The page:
In John Boyne’s The Heart’s Invisible Furies, Cyril Avery is born in Ireland at the end of WWII. His mother, a 16-year-old unwed mother, is chased out of town by the parish priest. She travels a few hours away and has her child. She gives him up for adoption. Cyril is adopted by two people who should have never been parents. They aren’t cruel to him, but they aren’t very loving and always remind him he’s not a ‘real Avery.’

When Cyril is 8 he meets Julián Woodbede, a boy who is everything Cyril is not: beautiful, bubbly, and beloved by almost everyone. When Cyril reaches his teens he realizes he’s in love with Julián. But this is 1950s Ireland where God’s hand is in everything and being gay is illegal. Cyril never confesses his love to Julián, although that love is the only thing he holds onto as he grows up.

Sex is never a loving event but furtive and quick, something done in the shadows or bathrooms. The threat of police raids hangs over every encounter. Cyril makes a life changing decision that sets him on a path he never expected, throwing his life into chaos. Will Cyril become loved and be able to love in return or will he spend the rest of his life sitting on his bed and scribbling about love in a notebook? Will he return to a changed Ireland where loving a man is considered a heavier sin than birth control?

The Heart’s Invisible Furies left me in tears. And I don’t cry uncontrollably. Unless I’m watching Dumbo. God, cue the water works on that one. But this book still has me wondering how Cyril’s doing and if he ever truly found the love he needed. I wonder if any of us find the love we’ve always needed.

Spot-Lit for April 2019

These titles – from established, new, and emerging authors – are some of the most anticipated new releases of the month, based on advance reviews and book world enthusiasm.

Click here to see all of these titles in the Everett Public Library catalog, where you can read reviews or summaries and place holds. Or click on a book cover below to enlarge it, or to view the covers as a slide show.

Notable New Fiction 2019 (to date) | All On-Order Fiction | 2019 Debuts

A Quiet Apocalypse

Books and movies depicting the apocalypse have a tendency to go big. I understand that the end of civilization would be a pretty big deal, but does it always have to be so dramatic? Be it zombies, plague, natural disaster or aliens, ‘the end’ comes storming onto the scene and everyone runs screaming. Because of this, I’ve always appreciated works that depict the world’s upcoming doom as just one event among many in a character’s everyday life. It just seems more realistic to me. Admittedly, wanting realism when it comes to the apocalypse might seem a bit odd. But hey, I am what I am.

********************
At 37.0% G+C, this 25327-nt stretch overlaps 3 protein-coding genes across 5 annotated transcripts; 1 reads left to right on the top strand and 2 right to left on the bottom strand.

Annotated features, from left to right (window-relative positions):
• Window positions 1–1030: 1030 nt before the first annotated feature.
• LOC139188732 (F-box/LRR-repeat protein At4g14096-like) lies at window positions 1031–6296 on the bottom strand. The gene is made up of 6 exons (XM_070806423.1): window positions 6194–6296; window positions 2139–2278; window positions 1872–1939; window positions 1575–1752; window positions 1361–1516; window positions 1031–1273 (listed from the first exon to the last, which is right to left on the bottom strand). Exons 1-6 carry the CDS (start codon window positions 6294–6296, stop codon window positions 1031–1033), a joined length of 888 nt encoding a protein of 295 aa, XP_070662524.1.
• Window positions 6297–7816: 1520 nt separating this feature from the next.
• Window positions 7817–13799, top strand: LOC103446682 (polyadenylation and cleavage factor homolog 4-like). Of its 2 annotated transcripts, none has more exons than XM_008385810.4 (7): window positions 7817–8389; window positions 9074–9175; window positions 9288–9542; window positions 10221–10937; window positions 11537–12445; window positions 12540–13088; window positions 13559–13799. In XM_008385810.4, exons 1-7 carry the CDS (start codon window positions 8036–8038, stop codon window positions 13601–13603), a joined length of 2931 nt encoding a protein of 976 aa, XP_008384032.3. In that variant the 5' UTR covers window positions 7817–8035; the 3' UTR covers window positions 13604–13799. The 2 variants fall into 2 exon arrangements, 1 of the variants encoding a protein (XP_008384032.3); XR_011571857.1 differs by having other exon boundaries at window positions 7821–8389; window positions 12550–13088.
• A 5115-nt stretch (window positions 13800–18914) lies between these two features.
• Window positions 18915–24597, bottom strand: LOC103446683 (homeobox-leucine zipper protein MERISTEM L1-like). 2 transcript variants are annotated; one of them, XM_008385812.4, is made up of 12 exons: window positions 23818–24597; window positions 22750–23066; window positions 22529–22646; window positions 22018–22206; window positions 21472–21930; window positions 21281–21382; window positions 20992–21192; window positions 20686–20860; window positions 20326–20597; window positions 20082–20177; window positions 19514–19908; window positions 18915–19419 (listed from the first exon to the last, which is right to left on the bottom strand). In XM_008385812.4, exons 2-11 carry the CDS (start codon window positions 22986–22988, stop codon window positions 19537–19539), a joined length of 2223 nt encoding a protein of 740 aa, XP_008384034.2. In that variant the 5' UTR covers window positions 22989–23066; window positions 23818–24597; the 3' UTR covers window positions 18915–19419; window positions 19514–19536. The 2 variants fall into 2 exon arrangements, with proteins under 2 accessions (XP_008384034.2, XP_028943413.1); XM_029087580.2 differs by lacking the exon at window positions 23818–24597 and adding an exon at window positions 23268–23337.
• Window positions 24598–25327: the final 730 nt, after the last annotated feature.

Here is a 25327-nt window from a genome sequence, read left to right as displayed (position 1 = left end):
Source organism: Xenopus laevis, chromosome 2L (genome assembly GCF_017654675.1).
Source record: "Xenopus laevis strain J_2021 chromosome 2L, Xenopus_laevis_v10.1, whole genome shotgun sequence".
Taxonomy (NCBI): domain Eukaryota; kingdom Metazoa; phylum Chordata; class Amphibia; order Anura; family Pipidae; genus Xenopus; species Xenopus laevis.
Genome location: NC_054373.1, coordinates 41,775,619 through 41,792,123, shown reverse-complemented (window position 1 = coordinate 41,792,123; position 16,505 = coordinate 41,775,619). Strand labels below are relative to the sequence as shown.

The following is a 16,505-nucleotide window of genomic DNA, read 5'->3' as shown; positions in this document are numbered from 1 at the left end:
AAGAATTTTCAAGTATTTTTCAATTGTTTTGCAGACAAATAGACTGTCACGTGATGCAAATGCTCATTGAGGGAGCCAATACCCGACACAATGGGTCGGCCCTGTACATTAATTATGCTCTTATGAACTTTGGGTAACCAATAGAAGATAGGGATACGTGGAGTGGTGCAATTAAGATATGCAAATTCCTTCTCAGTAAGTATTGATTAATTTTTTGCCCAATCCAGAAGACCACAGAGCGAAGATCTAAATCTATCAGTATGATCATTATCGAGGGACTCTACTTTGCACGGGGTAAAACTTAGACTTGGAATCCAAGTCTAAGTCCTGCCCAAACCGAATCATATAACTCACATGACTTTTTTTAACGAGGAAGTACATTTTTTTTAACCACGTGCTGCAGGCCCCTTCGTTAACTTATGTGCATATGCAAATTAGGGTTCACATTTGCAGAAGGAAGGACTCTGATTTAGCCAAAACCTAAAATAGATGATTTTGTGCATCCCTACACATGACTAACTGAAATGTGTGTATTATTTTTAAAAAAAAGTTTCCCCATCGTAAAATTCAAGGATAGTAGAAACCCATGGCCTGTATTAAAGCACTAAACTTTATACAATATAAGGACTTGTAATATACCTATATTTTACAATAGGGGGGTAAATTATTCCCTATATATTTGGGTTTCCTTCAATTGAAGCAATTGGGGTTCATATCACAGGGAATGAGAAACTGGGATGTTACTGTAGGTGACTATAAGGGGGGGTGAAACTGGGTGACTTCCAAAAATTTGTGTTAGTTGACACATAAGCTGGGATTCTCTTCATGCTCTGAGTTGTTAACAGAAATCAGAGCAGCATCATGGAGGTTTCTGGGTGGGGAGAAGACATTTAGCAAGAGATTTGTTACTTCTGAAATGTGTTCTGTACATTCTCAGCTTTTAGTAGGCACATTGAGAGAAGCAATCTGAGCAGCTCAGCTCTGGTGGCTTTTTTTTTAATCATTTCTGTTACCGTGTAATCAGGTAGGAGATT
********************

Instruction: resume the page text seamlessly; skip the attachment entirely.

In Severance by Ling Ma, the apocalypse is a quiet one. It takes the form of Shen Fever, which is a highly contagious disease, turning people into zombies but not the bloodthirsty brain eating kind. Instead, Shen Fever is a ‘disease of remembering’ that renders its victims harmless, but doomed to repeat the routines they performed in life, until they slowly waste away. But even this catastrophic event is not the center of the book. Instead, it is the life of the protagonist Candace that is of most importance.

Alternating between Candace’s life before and after the pandemic, you come to know her as a quirky twenty-something coming to terms with a world that is drastically altered, yet strangely the same. Before the pandemic, she works for a Manhattan book publisher in the ‘specialty Bibles division’ and lives with her on again off again boyfriend Jonathan in Brooklyn. Both have vague artistic ambitions, but Candace has resigned herself to a more mundane job to pay the bills. Once Shen Fever hits the city, and the number of people in her office slowly starts to decline, she actually has a chance to indulge her creative side. She founds the blog NY Ghost and captures haunting images of an empty New York City for those who have fled.

Once things really start to fall apart, with food and the internet in short supply, she is forced to leave and try to find a new way of living. She eventually comes across a group of survivors led by Bob, a former IT specialist with some rather odd ideas about the new world and his role in it. The group continues in search of a safe place, that only Bob knows about. On the way, they scavenge homes for supplies, filled with victims of the fever who are continually performing the same routine tasks they did when healthy.

Severance is an odd but rewarding read. By focusing on character rather than catastrophe, it produces a convincing portrait of a young woman trying to make sense of a possibly dying world and her place in it.